The majority of people now live in cities, and spend much less time enjoying nature than people did in previous generations. Research shows urban dwellers are at higher risk for anxiety, depression and other mental illnesses, compared to people living in rural environments. Now a new study has proven that walking in nature actually changes your brain.
A growing body of research has demonstrated that residents of cities who have limited access to green spaces have higher levels of psychological problems than people who live near parks. Other research shows that city residents who visit natural environments have lower levels of stress hormones, when their levels are measured immediately afterward, than do people who have not been out in nature.
Until recently, however, we did not understand the mechanism by which being in nature lowered stress levels. That mechanism intrigued Gregory Bratman, a graduate student at the Emmett Interdisciplinary Program in Environment and Resources at Stanford University. Bratman has been focusing on the psychological effects of urban environments on residents.
In an earlier study published last month, he and his team found that volunteers who took a walk through a lush, green natural area of the Stanford campus were happier and more attentive, compared to other volunteers who walked near heavy traffic. But the study did not explore the neurological processes that are triggered by exposure to nature.
In his new study, published last week in Proceedings of the National Academy of Sciences, Bratman and his team decided to examine the effects of a nature walk on an individual’s tendency to brood. Brooding, which cognitive scientists call morbid rumination, is a state of worry that can sometimes lead to depression. It is disproportionately common among urban dwellers compared with people who live outside cities.
Scientists know that morbid rumination is also strongly linked to increased activity in the portion of the brain known as the subgenual prefrontal cortex. The researchers decided if they could track activity in that area of the brain, they would be able to better understand the physiology involved.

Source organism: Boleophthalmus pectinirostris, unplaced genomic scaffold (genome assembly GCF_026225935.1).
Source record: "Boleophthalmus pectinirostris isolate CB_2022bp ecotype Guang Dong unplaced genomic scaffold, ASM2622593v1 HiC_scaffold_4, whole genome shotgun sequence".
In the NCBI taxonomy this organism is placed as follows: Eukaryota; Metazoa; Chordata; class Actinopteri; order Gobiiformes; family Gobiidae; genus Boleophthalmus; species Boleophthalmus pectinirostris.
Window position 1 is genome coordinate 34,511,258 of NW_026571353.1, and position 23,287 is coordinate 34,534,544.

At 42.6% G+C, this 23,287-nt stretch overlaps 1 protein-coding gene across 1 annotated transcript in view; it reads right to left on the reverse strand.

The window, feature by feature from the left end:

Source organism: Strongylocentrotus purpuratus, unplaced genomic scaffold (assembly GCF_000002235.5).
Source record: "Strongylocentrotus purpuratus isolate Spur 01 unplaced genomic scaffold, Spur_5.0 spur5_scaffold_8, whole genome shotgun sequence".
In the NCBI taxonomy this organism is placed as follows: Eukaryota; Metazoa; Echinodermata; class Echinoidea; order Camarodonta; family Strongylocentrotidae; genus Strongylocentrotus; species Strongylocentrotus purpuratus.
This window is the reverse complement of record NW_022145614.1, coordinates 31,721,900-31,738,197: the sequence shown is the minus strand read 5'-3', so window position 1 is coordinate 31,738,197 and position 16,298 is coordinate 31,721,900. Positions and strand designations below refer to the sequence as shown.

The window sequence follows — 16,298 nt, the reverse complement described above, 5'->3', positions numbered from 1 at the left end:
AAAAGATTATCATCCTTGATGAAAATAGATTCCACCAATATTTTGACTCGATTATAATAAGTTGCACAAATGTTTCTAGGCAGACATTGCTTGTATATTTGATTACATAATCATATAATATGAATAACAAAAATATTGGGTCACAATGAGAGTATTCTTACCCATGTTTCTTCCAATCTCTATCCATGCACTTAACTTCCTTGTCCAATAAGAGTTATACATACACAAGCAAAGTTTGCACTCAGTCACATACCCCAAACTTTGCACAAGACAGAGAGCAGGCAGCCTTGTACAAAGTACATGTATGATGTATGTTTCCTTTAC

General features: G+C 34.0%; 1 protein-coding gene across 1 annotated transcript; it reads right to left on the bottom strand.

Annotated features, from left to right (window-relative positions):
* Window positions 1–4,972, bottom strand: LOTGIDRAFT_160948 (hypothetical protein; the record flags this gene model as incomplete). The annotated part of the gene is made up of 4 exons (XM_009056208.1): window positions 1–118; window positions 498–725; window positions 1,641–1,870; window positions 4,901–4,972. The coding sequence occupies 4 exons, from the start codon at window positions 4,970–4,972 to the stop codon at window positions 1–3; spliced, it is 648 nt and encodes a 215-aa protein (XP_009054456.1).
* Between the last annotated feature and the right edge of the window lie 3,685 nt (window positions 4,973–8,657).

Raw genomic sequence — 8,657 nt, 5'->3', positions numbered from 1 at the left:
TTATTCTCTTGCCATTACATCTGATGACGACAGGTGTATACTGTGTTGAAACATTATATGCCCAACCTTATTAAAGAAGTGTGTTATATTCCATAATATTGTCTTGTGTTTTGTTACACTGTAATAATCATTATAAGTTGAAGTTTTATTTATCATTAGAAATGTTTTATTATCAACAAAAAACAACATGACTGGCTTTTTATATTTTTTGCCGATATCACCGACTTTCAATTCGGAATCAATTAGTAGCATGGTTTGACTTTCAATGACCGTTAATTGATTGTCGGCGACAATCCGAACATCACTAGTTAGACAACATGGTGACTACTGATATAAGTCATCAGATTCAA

Bratman and his colleagues enlisted 38 healthy adult urban residents, and had them complete a questionnaire to assess their normal level of morbid rumination. They checked for brain activity by tracking the blood flow through the brain. Higher blood flow to any area of the brain indicates increased activity in that area.
Half the participants were randomly assigned to walk for 90 minutes through a quiet, leafy natural portion of the Stanford campus, while the others were assigned to walk next to a loud, busy multi-lane highway in Palo Alto. The participants walked alone with out music, at their own chosen pace.
As soon as they had completed their walks, the participants returned to the laboratory and repeated both the questionnaire and the brain scan. As you might imagine, the volunteers who walked along the highway did not find the experience relaxing. Their broodiness scores remained the same, and the blood flow to their subgenual prefrontal cortex remained high.
Conversely, the volunteers who had walked through nature showed small but significant improvements in their mental health as measured by the scores on the questionnaire. They were worrying less. They also experienced less blood flow to the subgenual prefront cortex, demonstrating that portion of their brains were quieter.
Bratman says the data “strongly suggest that getting out into natural environments” can be a quick and easy way to immediately improve mood for city dwellers.